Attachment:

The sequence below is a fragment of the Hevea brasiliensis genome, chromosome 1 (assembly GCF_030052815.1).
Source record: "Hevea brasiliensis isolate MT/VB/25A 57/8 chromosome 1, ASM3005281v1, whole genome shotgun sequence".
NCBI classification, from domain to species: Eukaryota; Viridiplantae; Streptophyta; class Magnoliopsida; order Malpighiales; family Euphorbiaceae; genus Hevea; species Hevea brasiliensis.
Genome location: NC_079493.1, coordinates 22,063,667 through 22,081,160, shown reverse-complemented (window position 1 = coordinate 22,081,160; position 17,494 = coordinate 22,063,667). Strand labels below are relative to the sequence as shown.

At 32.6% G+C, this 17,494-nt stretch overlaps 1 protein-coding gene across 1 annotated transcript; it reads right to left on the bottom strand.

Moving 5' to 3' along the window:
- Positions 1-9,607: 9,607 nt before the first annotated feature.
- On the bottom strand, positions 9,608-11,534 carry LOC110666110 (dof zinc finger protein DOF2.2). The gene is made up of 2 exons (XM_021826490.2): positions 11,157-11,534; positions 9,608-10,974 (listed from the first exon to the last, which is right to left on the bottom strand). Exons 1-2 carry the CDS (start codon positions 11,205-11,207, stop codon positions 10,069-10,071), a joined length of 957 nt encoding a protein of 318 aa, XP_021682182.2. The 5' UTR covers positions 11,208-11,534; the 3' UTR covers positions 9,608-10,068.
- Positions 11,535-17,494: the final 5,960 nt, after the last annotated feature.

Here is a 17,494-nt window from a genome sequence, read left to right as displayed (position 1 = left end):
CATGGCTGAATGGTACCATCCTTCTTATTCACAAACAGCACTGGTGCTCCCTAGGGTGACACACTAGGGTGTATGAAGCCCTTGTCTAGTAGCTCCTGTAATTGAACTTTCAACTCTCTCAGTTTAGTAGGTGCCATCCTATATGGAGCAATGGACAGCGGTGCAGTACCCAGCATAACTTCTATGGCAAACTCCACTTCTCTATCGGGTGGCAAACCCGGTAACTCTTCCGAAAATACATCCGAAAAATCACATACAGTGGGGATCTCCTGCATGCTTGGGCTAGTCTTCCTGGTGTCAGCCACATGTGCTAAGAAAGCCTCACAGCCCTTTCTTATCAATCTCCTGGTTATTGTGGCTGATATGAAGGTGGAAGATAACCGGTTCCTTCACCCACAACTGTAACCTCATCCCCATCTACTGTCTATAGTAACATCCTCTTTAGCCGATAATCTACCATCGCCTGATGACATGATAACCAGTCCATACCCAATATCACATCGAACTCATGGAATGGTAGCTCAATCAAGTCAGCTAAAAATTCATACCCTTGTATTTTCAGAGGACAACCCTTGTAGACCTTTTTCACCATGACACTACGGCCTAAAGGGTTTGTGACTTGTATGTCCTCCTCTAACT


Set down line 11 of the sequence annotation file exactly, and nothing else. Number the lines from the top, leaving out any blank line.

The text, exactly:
CATGGCTGAATGGTACCATCCTTCTTATTCACAAACAGCACTGGTGCTCCCTAGGGTGACACACTAGGGTGTATGAAGCCCTTGTCTAGTAGCTCCTGTAATTGAACTTTCAACTCTCTCAGTTTAGTAGGTGCCATCCTATATGGAGCAATGGACAGCGGTGCAGTACCCAGCATAACTTCTATGGCAAACTCCACTTCTCTATCGGGTGGCAAACCCGGTAACTCTTCCGAAAATACATCCGAAAAATCACATACAGTGGGGATCTCCTGCATGCTTGGGCTAGTCTTCCTGGTGTCAGCCACATGTGCTAAGAAAGCCTCACAGCCCTTTCTTATCAATCTCCTGGTTATTGTGGCTGATATGAAGGTGGAAGATAACCGGTTCCTTCACCCACAACTGTAACCTCATCCCCATCTACTGTCTATAGTAACATCCTCTTTAGCCGATAATCTACCATCGCCTGATGACATGATAACCAGTCCATACCCAATATCACATCGAACTCATGGAATGGTAGCTCAATCAAGTCAGCTAAAAATTCATACCCTTGTATTTTCAGAGGACAACCCTTGTAGACCTTTTTCACCATGACACTACGGCCTAAAGGGTTTGTGACTTGTATGTCCTCCTCTAACT